• The DR10 Team Kit seems like a steal at just $200, but it requires the most items to complete and ends up being the most expensive build. However, our component selections make it the best-prepared race car, and it will outperform the RTR builds. And here’s another way to look at that $995 price tag: if you upgrade a DR10 RTR to match all the equipment of our Team Kit build, you’ll be up around $1200 instead of the $995 you’d spend on the kit car. If you know you’re going to go all out, you’ll spend less if you save a little longer and get a Team Kit and equip it with premium-spec stuff from the start.

DR10 Kit and RTR Build Sheets

Though not the least expensive way to go, a competition-prepped DR10 Team Kit is the most cost-effective way to build a race-winning drag machine.






Up Close: AMain Hobbies DR10 Builds

There’s a healthy drag racing scene among the gang here at AMain, and the DR10 is a popular choice. Let’s take a look at a few of the machines you’ll see tearing up the parking lot at HQ:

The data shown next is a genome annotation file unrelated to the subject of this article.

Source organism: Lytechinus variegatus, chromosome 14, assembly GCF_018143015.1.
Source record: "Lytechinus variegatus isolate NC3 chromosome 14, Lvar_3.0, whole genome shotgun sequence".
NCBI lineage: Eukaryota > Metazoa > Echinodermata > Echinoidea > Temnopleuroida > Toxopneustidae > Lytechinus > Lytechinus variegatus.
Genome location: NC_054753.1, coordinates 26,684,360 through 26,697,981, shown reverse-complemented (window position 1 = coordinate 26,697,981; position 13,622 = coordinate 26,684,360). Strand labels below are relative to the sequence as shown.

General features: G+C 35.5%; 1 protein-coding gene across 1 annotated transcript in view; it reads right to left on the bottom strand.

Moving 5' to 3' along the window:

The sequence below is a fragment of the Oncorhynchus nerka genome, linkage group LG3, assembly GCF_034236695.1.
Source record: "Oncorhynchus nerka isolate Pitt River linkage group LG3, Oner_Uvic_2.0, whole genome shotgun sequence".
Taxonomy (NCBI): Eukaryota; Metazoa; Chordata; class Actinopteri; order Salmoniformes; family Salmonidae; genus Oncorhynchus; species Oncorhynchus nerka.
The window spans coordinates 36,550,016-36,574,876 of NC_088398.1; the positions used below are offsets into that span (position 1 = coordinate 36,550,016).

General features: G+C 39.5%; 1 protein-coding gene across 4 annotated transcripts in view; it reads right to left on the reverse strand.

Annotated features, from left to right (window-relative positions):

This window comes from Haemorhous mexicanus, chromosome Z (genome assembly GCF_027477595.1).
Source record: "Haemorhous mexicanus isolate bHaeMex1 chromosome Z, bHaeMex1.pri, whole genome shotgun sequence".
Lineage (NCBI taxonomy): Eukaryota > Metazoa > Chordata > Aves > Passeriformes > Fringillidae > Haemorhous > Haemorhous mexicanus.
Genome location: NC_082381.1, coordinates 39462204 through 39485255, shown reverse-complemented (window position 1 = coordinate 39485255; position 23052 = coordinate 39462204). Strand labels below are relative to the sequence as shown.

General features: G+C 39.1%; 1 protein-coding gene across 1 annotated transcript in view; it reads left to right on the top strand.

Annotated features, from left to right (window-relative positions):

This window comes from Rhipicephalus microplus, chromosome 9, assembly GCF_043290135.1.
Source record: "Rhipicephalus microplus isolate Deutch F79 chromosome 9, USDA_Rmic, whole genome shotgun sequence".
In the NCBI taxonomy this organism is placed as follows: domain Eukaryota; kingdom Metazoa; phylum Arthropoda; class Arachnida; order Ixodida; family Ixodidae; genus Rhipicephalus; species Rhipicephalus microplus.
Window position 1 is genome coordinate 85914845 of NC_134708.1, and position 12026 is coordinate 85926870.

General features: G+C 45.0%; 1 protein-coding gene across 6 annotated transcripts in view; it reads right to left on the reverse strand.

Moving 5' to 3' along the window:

This DR10 belongs to our man Jonah. He started with the Team Kit and has upgraded it steadily since building it up stock. The threaded-body rear shocks are a smart addition, as they allow precise ride height and preload settings for straight, stable launches off the line.

Jonah's DR10

This is the AMain project DR10. You wouldn't know it by looking at it, but it's an RTR that we upgraded to this level. The DR10 Team Kit and the RTR car are identical with the exception of the kit’s 500,000 cst diff fluid and included sway bar. So even though we started with a RTR, you could definitely call this a Team car.

AMain Project DR10

This bad boy belongs to James. He began with a Team Kit, then added the DragRace Concepts DR10 Drag Pak Pro Spec chassis. The DragRace kit replaces the DR10’s molded chassis with a super-stiff full carbon-fiber and machined aluminum setup. James then added more aluminum and carbon accessories, including machined alloy wheels. James’ ride is an excellent example of an extreme build that anyone can make using a DR10 RTR and the vast array of factory and aftermarket upgrades and accessories offered for Team Associated’s very popular drag machine.

James DR10



Watch Brett's Review


How to Get Started in R/C Drag Racing with the DR10

Watch "How to Get Started in R/C Drag Racing with the DR10" on our YouTube channel, and while you're there, be sure to check out more new product review videos.





*Prices subject to change without notice - last updated October 25, 2021